It is important to regularly review your dispute resolution provision to ensure it still meets your needs.
What is a Dispute Resolution Provision?
This provision exists solely to make resolving breaches of contract easier. They come in all shapes and sizes.
Choice of Law
We discuss choice of law in another blog. You should be sure that your contract meshes with your needs in this area.
Jurisdiction and Venue
Jurisdiction and venue are also very important. Your jurisdiction is primarily what state or court system has authority to hear your case. Venue is the specific location.
Binding arbitration is one of the most common forms of these clauses. However, that doesn’t mean it is always the best for you. Arbitration comes with a higher upfront cost than court. Conversely, it can sometimes also have a lower overall cost. It all depends on the type of case. You certainly wouldn’t want a binding arbitration clause if you think you may have to collect under $5,000. Spending $5,000 to get $5,000 is bad business. Arbitration essentially is a miniature trial with relaxed rules of evidence. The arbitrator makes a decision at the end of the case. If binding, the decision by the arbitrator may be filed with a court to become a judgment to collect on.
Mediation is more common in partnership or relationship-based agreements. It cannot be binding because there is no decision maker. Mediation puts the parties in a room and facilitates them coming to a settlement. Therefore, when using mediation, you must also have a backup process to resolve disputes.
Cost is an important factor when evaluating your dispute resolution provision. Arbitration and mediation both have high costs. In mediation, you have to pay your attorney as well as the mediator. For arbitration, you usually have an arbitration fee due at the beginning of the process. In court, fees are usually lower, but the case can last a lot longer and have more expansive discovery.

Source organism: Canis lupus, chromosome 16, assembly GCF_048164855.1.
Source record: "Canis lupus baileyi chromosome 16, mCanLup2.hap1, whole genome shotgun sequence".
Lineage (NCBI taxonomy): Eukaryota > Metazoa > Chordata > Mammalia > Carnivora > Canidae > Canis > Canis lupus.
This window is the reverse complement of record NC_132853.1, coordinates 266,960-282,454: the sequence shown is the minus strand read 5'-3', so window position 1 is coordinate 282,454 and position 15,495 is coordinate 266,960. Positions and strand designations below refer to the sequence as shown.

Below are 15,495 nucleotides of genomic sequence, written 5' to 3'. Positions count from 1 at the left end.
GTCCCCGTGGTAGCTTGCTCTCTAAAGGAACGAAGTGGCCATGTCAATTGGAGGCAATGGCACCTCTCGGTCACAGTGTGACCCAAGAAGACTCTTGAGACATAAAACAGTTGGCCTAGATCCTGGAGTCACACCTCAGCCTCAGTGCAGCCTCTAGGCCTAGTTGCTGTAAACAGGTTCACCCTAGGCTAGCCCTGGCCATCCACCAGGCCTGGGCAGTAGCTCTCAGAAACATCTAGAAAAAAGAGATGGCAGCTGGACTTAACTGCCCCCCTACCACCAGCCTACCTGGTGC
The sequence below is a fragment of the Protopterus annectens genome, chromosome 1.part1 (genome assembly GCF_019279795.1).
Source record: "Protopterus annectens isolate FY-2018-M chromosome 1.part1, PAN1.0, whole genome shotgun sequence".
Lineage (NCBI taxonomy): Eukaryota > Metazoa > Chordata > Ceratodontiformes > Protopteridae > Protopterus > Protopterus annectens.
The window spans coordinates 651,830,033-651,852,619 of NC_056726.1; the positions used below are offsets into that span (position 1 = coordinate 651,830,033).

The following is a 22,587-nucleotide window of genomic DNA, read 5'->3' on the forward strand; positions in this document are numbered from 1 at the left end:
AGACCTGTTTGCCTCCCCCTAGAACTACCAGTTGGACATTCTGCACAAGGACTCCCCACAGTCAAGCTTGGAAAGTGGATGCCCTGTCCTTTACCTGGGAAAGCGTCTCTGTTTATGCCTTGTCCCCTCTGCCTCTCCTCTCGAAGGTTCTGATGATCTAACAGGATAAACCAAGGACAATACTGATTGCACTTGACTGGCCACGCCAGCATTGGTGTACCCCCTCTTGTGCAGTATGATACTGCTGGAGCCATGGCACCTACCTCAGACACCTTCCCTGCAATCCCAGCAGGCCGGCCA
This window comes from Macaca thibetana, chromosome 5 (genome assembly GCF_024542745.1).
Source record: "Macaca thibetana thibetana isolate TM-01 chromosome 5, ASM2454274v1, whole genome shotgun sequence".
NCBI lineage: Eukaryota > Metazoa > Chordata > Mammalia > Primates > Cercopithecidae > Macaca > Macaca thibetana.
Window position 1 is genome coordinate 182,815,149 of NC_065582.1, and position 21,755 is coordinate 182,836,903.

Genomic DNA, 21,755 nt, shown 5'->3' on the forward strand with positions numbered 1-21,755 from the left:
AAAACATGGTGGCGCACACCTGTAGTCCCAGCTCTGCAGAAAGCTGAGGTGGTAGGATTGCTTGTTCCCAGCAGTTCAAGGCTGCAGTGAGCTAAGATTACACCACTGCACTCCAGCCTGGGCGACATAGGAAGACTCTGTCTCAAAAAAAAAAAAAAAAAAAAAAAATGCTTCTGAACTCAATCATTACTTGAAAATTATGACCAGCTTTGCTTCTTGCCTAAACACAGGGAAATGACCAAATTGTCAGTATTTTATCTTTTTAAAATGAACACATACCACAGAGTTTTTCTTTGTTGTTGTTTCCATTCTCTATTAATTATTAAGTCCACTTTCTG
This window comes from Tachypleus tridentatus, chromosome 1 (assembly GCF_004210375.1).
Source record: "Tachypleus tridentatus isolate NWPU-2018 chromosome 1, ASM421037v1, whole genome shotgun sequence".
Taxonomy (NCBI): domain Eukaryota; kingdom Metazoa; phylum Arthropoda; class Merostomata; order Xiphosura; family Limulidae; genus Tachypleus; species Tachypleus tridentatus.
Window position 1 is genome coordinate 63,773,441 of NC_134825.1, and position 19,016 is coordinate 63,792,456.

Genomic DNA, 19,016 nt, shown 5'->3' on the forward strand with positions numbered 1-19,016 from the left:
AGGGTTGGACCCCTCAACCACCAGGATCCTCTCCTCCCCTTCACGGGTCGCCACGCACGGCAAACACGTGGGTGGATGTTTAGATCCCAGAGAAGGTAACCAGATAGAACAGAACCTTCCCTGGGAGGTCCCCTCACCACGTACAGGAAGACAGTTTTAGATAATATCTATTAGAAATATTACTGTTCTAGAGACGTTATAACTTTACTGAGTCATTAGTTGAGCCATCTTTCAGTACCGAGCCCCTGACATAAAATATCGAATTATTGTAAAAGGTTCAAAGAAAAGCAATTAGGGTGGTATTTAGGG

Arbitration is the fastest of the options. Court is not quick at all. Mediation is a wildcard because it can, often times, rapidly resolve disputes in one day with a mediator. You must make the determination based on the type of relationship you’re creating in your contract.
If you need to be able to use discovery and have more investigative powers, you want court. In mediation, there is usually no discovery process. With arbitration, you have limited discovery. Additionally, any discovery is arbitration is held to the arbitrator’s limits.
Be careful with your dispute resolution provisions if you ‘re dealing with unequal bargaining power. For example, if you’re a software service with millions of users, your provision cannot force costly arbitration out-of-state on your users. Do a double check for how fair your policy is and you should eliminate 99% of public policy issues.
In conclusion, there’s no one-size-fits-all provision for your dispute resolution policies. If there were, I’d give it to you. What you need to do is figure out what disputes might come up and figure out the best option for those disputes.
If you’d like help drafting your dispute resolution provision, feel free to contact us using the form below. Additionally, we can be reached by email at firstname.lastname@example.org or by calling 919-912-9640.